“There are fears that Africa’s next major modern disease crisis will emerge from its cities. Like Ebola, it may well originate from animals”. So writes Eric Fèvre from Nairobi in his conversation “Urban Zoo”
This intimate association between human and animal health underpins what is known as the One Health agenda, recognised by both the WHO (World Health Organisation) and the OIE (World Animal Health Organisation). And it’s not only in Africa that urgency applies but throughout the world, particularly in developing regions where surveillance systems are at their weakest and pandemic spread is highly likely.
Against this backdrop, the RSTMH is showing great insight in focussing attention on the need to bring together medical and veterinary health delivery systems and expertise under the headline of “One World-One Health” (OW-OH). Lord Soulsby, the veterinary parasitologist and long-time proponent of OW-OH, celebrated his 90th birthday last year. Hence it was entirely fitting for the RSTMH, as part of its Biennial Meeting in autumn last year, to kick off an afternoon programme dedicated to OW-OH by hosting the inaugural Soulsby Lecture followed by a series of presentations by world authorities in their field.
Of great importance was the decision to focus the programme on the challenges and opportunities for human and animal health delivery systems to collaborate and take a more holistic systems-based approach. The message that “the collaborative whole is greater than the sum of the parts” was obvious throughout, from David Heymann’s opening message early in the conference (new challenges in the ‘last mile’ of disease elimination caused by animal reservoirs) to Sandy Trees’ illumination of how veterinary research into onchocerciasis in cattle has given new insight into river blindness in humans; from Sarah Cleaveland’s demonstration of how mass rabies vaccination of dogs is both feasible and cost-effective in eliminating the disease in people, to Eric Fèvre’s plea for disease surveillance systems to consider the human-animal interface in relation to the “Urban Zoo”.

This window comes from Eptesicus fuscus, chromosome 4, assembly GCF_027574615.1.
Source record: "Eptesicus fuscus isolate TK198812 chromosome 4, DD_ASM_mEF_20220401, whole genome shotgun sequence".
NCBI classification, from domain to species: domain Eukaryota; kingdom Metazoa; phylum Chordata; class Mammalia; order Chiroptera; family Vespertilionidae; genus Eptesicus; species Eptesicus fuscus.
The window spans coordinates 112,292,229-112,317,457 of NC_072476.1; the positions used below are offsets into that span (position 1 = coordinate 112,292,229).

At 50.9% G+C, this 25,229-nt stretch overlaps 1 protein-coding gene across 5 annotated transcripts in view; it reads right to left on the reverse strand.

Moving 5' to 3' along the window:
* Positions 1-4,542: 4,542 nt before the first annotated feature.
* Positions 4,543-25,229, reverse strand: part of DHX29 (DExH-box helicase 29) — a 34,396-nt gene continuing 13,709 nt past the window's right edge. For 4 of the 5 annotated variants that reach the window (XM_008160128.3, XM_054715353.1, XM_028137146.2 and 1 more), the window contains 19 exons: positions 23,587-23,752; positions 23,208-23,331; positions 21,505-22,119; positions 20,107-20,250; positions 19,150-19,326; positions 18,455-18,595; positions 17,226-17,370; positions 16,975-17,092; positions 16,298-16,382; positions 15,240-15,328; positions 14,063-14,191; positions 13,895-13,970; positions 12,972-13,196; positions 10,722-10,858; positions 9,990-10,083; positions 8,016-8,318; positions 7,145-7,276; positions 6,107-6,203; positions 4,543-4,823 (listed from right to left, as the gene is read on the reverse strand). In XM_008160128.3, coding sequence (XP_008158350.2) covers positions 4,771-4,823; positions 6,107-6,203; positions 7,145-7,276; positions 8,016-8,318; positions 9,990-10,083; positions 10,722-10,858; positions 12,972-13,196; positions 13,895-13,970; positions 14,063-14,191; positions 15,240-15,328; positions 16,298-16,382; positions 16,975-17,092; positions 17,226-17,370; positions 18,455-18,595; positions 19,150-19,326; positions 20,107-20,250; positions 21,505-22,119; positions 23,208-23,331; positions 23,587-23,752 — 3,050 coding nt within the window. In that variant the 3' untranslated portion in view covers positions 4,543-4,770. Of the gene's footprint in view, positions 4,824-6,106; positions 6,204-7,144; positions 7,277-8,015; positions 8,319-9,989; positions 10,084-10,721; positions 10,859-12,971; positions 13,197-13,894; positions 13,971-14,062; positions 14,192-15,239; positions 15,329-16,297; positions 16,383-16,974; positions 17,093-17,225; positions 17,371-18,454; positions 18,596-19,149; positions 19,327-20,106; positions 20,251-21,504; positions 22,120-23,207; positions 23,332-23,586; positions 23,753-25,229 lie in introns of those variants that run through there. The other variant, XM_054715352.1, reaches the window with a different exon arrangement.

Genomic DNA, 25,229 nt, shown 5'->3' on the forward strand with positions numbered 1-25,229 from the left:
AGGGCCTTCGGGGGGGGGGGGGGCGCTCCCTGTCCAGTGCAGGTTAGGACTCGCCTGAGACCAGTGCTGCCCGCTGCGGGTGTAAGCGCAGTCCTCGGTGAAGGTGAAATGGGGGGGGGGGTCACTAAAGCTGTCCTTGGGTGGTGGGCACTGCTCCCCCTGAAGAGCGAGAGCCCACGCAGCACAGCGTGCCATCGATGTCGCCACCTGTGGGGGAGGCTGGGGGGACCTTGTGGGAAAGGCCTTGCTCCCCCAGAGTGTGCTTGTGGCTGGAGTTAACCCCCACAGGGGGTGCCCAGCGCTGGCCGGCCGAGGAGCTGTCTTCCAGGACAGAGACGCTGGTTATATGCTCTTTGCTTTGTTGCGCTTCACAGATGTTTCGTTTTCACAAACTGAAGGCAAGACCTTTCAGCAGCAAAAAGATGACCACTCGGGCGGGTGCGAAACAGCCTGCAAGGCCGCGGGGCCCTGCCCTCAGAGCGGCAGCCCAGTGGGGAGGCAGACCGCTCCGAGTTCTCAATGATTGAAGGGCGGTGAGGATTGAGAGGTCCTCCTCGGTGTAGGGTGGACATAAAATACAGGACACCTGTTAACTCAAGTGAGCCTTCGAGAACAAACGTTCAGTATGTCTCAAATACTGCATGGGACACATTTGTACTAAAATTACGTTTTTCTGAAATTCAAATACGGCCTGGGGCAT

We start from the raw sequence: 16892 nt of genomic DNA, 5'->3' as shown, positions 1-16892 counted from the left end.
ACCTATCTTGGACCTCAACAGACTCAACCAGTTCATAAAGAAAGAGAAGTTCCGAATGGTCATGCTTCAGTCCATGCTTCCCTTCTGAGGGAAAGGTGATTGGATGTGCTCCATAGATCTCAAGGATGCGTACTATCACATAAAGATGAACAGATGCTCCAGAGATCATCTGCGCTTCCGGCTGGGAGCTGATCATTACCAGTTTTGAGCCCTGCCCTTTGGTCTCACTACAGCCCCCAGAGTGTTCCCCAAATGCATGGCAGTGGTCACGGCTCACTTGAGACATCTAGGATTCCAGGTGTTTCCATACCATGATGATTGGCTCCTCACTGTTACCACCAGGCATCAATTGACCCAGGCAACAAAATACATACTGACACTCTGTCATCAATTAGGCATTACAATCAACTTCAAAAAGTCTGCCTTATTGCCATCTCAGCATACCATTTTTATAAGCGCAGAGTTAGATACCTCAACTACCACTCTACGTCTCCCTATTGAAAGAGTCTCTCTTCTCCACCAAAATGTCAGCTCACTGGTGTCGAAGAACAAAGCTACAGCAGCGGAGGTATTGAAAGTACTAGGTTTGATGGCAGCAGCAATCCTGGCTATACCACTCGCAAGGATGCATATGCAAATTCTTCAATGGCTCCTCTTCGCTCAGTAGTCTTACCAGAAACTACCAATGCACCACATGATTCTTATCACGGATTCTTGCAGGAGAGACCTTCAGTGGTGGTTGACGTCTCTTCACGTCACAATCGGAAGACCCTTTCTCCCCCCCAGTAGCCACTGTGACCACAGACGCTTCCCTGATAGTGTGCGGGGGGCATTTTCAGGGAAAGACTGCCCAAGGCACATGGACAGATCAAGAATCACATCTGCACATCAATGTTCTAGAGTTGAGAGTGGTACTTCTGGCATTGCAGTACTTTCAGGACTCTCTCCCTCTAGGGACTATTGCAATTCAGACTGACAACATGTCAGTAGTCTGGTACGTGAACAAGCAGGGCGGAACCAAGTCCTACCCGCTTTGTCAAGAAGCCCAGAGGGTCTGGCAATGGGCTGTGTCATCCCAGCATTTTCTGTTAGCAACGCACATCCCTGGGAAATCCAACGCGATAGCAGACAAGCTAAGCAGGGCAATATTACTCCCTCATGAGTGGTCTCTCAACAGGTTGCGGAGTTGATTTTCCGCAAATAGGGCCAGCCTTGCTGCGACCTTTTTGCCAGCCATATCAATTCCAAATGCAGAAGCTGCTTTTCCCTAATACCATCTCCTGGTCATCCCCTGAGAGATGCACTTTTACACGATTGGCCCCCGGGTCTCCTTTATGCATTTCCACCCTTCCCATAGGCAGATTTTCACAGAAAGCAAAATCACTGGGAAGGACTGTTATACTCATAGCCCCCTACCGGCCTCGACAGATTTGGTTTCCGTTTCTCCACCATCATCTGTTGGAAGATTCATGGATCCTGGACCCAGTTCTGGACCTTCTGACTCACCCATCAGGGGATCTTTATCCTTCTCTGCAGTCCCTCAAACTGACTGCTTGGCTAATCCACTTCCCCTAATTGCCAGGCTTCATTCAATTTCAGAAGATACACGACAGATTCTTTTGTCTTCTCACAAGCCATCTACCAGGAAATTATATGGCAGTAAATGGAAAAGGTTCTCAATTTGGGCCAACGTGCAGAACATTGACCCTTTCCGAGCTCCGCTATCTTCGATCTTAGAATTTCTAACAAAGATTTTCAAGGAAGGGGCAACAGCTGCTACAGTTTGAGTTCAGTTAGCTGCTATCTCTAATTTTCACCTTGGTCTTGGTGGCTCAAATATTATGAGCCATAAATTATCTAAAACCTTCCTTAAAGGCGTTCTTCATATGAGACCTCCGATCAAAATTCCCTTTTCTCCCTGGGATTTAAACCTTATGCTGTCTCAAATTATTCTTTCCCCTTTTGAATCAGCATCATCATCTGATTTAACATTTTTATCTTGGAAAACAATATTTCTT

I was particularly drawn to the case made by Bernadette Abela-Ridder that many rural communities in the least developed countries live in close proximity to their animals. This means that eliminating zoonotic diseases is critically important to their own health as well as the health of their animals. Furthermore the financial well-being of these communities is also dependent on the health and well-being of their animals. And Esther Schelling illustrated the importance of generating community engagement and trust to deliver such integrated programmes.
Many health delivery programmes reside in silos directed only towards human populations – either intentionally (“this funding is only for human health benefit”) or through lack of information (“we didn’t realise the relationship with animal health”). By pooling resources, significant cost savings can be made. And the benefits to each sector will be clearly demonstrable by attributing costs carefully.
So for me, there are two massively important take-home messages to be drawn from all this wisdom.
Firstly that eradication of human disease will often be frustrated by failing to appreciate the parallel situation in animal health. This may be due to lack of awareness of animal reservoirs of infection or to failure to incorporate essential veterinary experience and resources. The sooner veterinary and medical scientists and practitioners work more effectively together to contribute to the challenges they all face, the better the world will be.
And secondly, and equally importantly, resources available to achieve disease elimination are necessarily limited and, to be effective, require local involvement. The sustainability of such local involvement may weaken just at the time when it is most needed – the ‘last mile’ when the big gains have already been achieved and the final small but essential gains require relentless and absolute commitment. At such a time, that same local involvement could be sustained by broadening their remit to include animal health matters; same skills – different patient. However the silos of project funding seem often to not support this happening.
By acting on these take-home messages, both human and animal welfare will benefit and opportunities for disease elimination in both populations will become more realistic.
This article originally appeared on the Royal Society of Tropical Medicine and Hygiene website available at (here). Authored by Judy MacArthur Clark